All About The 8 Major Pagan Sabbats Of The Year

All About The 8 Major Pagan Sabbats Of The Year

The wheel turns and seasons come and go. Which means, in short, that the year shifts and turns to the main celebrational sabbats for pagans. For those new to paganism, there are eight major sabbats to keep track of each year.

  • Samhain

The major fire festival which kicks things off is Samhain, also known as All Hallows Eve or Halloween. It is held at the end of the harvest season and marks the passing into the dark half of the year.  It’s a time of dormancy, reconnecting with your past, and honouring those who’ve passed on. Celebrate by eating pumpkins and apples and ensure you light a candle to guide lost souls back home you wish to connect with. It is celebrated 31 October to 1 November in the Northern Hemisphere and 30 April to 1 May in the Southern Hemisphere.

  • Winter Solstice

The winter solstice, or Yule, is the time of the Holly King. A Yule log is burnt to welcome back the sun after the longest night of the year. It is the time of reflection – saying goodbye to the old and embracing the new. Celebrate by cleaning up your house and removing that which is no longer relevant. It is celebrated 21-22 December in the Northern Hemisphere and 20 – 21 June in the Southern Hemisphere.

  • Imbolc

Imbolc is also known as Candlemas or Brigid/Brighid’s Day. It is a time to honour the Celtic goddess of fire and fertility, hearth, and home. Early associations for were of ewe’s milk, likely since this was one of the first early signs of spring being on its way. Easy ways to celebrate it are by weaving a Brighid’s cross for protection from straw or flowers and hanging it in your window – it can be replaced annually. Lighting candles, baking a milk pudding, and spring cleaning the house for the year ahead are other easy ways to incorporate a celebration on a smaller scale. Imbolc is held on the 1 – 2 February in the Northern Hemisphere and 1 -2 August in the Southern Hemisphere.

  • Spring Equinox

The time of the Spring Equinox is known as Ostara by many. It is the time of spring’s full rebirth, with flowers blooming, and butterflies, bees and chicks and bunnies abounding. It is a way to mark the return to the lighter half of the year and the abundance it brings after the cold and the dark. Celebrate it by weaving flowers into wreaths, or choosing blooms to press in a flower press to preserve their memory. Make sure to eat fresh garden produce such as microgreens and sprouts, and take time to plant seeds for the season ahead today. Another fun way to celebrate is to paint a hardboiled egg. The spring equinox is held on the 19 – 23 March in the Northern Hemisphere and 19 -23 September in the Southern Hemisphere.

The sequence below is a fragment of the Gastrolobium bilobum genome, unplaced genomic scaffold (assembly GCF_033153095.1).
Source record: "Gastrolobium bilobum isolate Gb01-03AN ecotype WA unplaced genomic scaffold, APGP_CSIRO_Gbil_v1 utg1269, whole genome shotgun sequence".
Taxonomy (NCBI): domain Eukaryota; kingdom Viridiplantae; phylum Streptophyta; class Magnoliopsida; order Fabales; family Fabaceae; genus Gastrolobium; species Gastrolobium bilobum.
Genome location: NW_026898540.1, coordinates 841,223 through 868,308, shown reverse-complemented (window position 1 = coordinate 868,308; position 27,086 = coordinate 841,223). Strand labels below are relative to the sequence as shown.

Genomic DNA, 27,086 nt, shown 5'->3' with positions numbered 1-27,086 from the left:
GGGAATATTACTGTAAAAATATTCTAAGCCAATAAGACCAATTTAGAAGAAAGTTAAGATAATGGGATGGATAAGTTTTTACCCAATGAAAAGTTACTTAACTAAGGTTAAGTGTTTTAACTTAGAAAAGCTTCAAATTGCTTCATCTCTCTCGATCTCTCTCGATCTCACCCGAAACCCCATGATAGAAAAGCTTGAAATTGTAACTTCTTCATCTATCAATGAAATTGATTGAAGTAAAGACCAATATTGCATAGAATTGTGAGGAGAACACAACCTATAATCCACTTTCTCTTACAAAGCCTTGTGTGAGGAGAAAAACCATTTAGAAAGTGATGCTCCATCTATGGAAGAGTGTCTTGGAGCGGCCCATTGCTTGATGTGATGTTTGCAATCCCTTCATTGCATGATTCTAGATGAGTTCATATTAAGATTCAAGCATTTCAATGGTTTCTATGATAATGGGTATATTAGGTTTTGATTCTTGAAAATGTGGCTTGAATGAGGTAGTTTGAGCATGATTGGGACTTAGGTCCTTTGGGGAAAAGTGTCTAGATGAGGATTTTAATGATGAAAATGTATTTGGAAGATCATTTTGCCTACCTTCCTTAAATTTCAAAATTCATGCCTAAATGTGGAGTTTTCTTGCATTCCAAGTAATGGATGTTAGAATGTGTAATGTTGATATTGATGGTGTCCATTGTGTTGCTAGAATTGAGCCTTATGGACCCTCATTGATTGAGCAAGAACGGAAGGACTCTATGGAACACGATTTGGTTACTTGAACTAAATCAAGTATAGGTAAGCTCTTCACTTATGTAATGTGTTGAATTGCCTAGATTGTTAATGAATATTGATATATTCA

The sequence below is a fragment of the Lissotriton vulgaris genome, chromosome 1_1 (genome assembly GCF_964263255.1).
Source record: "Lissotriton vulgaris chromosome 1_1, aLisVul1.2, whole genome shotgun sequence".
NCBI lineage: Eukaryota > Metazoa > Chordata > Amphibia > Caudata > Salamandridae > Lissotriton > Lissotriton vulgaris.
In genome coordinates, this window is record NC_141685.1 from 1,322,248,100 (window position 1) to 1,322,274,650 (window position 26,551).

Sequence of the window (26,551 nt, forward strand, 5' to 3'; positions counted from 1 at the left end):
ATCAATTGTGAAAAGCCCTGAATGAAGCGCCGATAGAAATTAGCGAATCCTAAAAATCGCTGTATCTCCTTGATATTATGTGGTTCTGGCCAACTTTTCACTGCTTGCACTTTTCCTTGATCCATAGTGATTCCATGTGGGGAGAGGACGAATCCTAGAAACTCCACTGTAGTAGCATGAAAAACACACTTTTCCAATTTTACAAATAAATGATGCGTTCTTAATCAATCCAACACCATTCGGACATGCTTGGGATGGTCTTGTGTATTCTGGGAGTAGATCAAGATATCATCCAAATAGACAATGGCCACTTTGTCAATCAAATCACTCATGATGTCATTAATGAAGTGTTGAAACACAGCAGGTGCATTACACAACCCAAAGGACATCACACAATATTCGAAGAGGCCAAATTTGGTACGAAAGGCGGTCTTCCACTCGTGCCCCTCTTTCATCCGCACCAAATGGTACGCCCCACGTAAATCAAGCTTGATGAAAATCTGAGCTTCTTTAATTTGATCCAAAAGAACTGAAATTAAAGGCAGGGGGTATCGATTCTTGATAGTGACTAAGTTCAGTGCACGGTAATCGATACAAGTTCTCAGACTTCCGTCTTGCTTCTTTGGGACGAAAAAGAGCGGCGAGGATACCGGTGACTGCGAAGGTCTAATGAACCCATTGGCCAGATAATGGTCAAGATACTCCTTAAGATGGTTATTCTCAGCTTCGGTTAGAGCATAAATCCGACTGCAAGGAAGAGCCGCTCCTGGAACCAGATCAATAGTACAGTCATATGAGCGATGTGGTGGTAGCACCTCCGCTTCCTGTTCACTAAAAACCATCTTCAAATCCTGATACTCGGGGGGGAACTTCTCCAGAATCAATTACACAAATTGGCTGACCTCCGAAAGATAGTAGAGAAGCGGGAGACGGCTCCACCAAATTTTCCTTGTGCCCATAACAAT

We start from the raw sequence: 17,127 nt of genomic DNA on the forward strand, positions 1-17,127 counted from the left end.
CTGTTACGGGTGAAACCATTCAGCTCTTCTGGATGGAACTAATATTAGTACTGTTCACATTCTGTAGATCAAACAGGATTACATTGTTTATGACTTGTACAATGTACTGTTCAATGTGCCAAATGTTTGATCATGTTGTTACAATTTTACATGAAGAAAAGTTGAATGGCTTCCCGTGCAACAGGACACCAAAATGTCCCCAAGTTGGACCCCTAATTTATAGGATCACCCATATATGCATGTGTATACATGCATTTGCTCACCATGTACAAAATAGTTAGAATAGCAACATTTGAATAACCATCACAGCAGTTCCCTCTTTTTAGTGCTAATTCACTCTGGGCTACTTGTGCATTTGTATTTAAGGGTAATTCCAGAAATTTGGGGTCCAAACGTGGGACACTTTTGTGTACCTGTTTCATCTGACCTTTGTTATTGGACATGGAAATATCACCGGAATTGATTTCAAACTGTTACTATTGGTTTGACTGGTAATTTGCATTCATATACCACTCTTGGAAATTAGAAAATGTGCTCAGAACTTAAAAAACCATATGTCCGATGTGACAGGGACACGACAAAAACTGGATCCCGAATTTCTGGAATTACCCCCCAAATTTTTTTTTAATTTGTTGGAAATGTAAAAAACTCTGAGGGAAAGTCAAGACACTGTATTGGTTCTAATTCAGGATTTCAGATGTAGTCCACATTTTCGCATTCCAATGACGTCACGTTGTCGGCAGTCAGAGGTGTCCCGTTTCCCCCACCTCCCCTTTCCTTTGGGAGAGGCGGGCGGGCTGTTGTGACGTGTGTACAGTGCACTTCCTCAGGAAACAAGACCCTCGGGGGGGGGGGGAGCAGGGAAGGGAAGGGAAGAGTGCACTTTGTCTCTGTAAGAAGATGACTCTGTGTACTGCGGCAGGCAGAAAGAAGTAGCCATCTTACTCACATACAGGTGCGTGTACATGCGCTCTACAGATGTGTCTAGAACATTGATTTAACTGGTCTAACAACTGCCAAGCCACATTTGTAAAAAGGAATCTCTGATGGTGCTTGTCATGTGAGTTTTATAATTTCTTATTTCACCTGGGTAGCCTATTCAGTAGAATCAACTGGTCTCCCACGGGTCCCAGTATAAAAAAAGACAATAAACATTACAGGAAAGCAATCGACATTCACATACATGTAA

• Beltane

Beltane, also known as May Eve, is best known for the Beltane Bale – a roaring fire that societies once gathered around to celebrate and dance. Beltane translates to the fires of Bel – a Celtic god whose full name was Belenus. It is also the time of the Oak King who defeats the Holly King. The ancient tradition was to light two bonfires and dance and pass between them. Societies would stay up all night until the forest burnt out.

The Bel fires and ashes were believed to have protective properties so communities would each take a little bit home after the festivities. Celebrate by lighting a fire, or candle, and keeping the ashes from it somewhere safe as a symbol of protection and abundance. Beltane occurs 1 May in the Northern Hemisphere and 1 November in the Southern Hemisphere.

  • Summer Solstice

Litha, the Summer Solstice, is a time of year when the sun is up for the longest time. Ward off evil spirits and celebrate this time of year by putting up solar decorations, helping others or engage in movement outdoors with friends, like a hike or a drum circle. Ensure you eat the seasonal, midsummer foods available in your area. The Summer Solstice occurs 21 June in the Northern Hemisphere and 21 December in the Southern Hemisphere.

  • Lughnasadh

At the end of summer is the festival of Lughnasadh, named after Lugh the Celtic god of crafts, skills, law and order. It is also known as Lammas in some circles. This is the time to give thanks for the harvest you’ve had and the harvests still to come. Easy ways to celebrate at home are by baking bread with herbs from your garden, having a local beer, or head out and engaging in competitive games with friends. It is held on 1 August in the Northern Hemisphere and 1 February in the Southern Hemisphere.

  • Autumn Equinox

The final sabbat of the year is Mabon, the autumn equinox when day and night are perfectly balanced. It is a celebration of the time of rest that is to come. Eating apples is a must, as is preserving the fruits of the harvest, and gathering of dried goods before winter. Make a hearty stew to enjoy and spend time with family. Another way to celebrate is to complete unfinished projects. Mabon is held between 21 – 23 September in the Northern Hemisphere, and 21 – 23 March in the Southern Hemisphere.

This guide will help you to recognise and honour the many sabbats as they come throughout the year. Take time to reflect on each season of your life as the sabbats come and go, and you give thanks for the seasonal blessings and the video poker in Dubai wins you’ve received throughout the year.

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